Actor/Screenwriter Randy Russell Talks Serge Bozon’s Tip Top

The French actor-turned-director's latest fuses the police procedural with an off-kilter sex comedy in a surprising (and oddly life-affirming) way.

There is nothing like going in to a movie knowing exactly nothing about it. It can be like finding buried treasure, or a disastrous blind date, but usually it’s something in between: a satisfying entertainment, or an experience that makes you wish you had those two hours back. But the feeling going in… that’s something. For me, it must be related to my childhood, when I never knew anything about a movie going into it. I would go to every single movie that opened with my mom, and we’d talk about it afterwards.

It’s not true that I didn’t know anything about Tip Top when going into it; I knew that Isabelle Huppert was in it. So I might have ventured to the movie anyway, even if I wasn’t writing about it, because going way back to Heavens Gate, Huppert has been a redeeming force in movies which otherwise might have made me want my two hours back. About the director, Serge Bozon, however, I knew nothing. Apparently he’s French, has done a lot of acting, and has directed a few movies, most recently La France, a musical from 2007 that seems to have baffled more than a few viewers. All good signs.

Tip Top is the story of an internal affairs investigation of a French police precinct after the death of an Algerian informant. The screenplay, by Axelle Ropert, Odile Barski and Bozon, is based on a novel of the same name by David Craig, a pseudonym for crime novelist Bill James, which is in turn a pseudonym for Welsh novelist James Tucker — all of which sounds like a story in itself. The investigation is being conducted by Esther Lafarge (Huppert) and Sally Marinelli (Sandrine Kiberlain) and there is immediate friction within the department as Lafarge’s aggressive, intimidating approach stirs things up. Assisting with the investigation is Robert Mendès (François Damiens), an undercover cop and the closest contact to the police informants. He is a puzzle: a clown who throws himself recklessly into situations yet is also sincere, and who’s interested in Lafarge and Marinelli sexually, though we don’t know whether it’s just to protect himself. We soon find out, by way of gossip, that it’s well known that Lafarge is into rough S&M, and that Marinelli has been demoted to her internal affairs position due to her weakness for window peeping.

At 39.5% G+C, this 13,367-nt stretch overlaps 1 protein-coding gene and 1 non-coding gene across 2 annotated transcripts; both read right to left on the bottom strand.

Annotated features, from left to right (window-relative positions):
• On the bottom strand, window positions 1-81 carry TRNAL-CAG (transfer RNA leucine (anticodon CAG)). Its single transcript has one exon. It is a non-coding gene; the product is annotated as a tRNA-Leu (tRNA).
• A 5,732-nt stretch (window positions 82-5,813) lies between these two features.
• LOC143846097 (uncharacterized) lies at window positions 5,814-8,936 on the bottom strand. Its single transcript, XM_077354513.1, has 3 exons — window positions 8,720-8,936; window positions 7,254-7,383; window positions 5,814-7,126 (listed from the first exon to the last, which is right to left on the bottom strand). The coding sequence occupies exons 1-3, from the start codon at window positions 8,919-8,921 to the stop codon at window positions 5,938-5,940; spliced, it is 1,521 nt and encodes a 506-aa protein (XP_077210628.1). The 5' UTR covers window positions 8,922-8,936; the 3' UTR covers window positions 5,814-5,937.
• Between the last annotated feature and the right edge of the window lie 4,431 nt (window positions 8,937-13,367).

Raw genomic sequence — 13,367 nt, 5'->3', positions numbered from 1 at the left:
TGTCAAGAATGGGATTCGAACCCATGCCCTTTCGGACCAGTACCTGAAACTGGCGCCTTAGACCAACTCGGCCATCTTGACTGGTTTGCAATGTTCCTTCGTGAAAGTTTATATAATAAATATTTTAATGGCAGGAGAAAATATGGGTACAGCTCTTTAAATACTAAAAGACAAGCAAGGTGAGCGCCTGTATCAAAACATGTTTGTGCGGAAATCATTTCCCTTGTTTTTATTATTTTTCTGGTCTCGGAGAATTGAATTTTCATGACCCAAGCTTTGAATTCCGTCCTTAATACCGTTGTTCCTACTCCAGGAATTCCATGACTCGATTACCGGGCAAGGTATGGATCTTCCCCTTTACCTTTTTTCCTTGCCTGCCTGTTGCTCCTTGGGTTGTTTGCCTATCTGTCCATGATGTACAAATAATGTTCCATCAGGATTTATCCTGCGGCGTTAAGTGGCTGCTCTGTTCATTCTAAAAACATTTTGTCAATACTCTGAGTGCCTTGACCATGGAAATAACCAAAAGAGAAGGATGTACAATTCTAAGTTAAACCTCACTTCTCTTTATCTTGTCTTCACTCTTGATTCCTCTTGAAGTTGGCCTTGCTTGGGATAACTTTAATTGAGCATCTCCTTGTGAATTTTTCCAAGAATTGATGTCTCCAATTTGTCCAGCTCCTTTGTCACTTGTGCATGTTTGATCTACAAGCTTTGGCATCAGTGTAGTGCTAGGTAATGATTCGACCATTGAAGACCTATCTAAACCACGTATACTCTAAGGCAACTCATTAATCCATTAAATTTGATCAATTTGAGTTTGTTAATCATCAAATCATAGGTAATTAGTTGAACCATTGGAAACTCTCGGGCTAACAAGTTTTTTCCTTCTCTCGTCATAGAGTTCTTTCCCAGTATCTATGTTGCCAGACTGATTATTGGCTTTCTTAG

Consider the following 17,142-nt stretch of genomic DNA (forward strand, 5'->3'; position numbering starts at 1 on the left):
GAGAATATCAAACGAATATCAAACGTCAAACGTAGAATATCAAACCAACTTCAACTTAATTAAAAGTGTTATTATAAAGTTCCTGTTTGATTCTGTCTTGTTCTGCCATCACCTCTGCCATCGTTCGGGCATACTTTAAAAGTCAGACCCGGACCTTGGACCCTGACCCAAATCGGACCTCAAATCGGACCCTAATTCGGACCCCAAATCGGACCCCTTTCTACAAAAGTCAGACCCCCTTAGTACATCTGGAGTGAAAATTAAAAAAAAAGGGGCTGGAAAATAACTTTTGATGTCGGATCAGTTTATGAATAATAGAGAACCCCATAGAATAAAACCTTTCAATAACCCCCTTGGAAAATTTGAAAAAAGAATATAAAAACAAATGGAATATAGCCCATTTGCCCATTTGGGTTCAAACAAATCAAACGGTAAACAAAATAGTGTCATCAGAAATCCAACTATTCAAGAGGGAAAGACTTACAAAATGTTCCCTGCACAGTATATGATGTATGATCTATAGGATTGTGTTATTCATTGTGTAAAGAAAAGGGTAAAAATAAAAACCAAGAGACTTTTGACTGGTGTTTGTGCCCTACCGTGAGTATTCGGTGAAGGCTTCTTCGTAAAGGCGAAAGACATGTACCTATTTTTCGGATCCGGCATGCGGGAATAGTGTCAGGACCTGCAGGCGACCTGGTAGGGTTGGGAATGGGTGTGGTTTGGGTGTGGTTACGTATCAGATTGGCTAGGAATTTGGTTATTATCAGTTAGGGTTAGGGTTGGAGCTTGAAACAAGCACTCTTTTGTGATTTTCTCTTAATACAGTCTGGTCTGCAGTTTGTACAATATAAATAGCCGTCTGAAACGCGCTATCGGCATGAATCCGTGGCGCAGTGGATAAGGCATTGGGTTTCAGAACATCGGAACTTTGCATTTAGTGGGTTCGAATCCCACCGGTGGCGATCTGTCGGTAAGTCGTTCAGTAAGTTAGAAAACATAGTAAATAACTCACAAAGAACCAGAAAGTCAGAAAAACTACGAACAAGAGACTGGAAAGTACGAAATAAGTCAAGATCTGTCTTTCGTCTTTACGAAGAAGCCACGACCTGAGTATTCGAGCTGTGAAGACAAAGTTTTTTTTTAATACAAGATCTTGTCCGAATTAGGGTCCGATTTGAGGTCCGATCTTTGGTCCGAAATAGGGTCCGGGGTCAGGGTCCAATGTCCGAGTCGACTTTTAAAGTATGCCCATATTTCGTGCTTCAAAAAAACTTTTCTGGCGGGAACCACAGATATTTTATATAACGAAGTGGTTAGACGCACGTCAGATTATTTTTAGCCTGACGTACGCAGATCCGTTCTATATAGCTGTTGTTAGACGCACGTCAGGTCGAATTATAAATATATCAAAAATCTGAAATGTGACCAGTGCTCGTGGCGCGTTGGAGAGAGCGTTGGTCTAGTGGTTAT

This police procedural/sex comedy is played out against a backdrop of French-Algerian relations, politics and discussions of racism. Occasionally we see actual television footage of rioting in Algiers — watched on TV by one of the characters — which has a strange, unsettling beauty to it, particularly against the theatricality of the stylized comedic acting. There are scenes of the Arab community throughout the film, some of which are comic, as Mendès attempts to infiltrate himself, struggling with the language, constantly getting words wrong in his rough Arabic. And then there are scenes of the widow of the informant, questioned by Lafarge and Marinelli, and scenes of her son — the effect all this has on him — which are heartbreaking without being sentimental.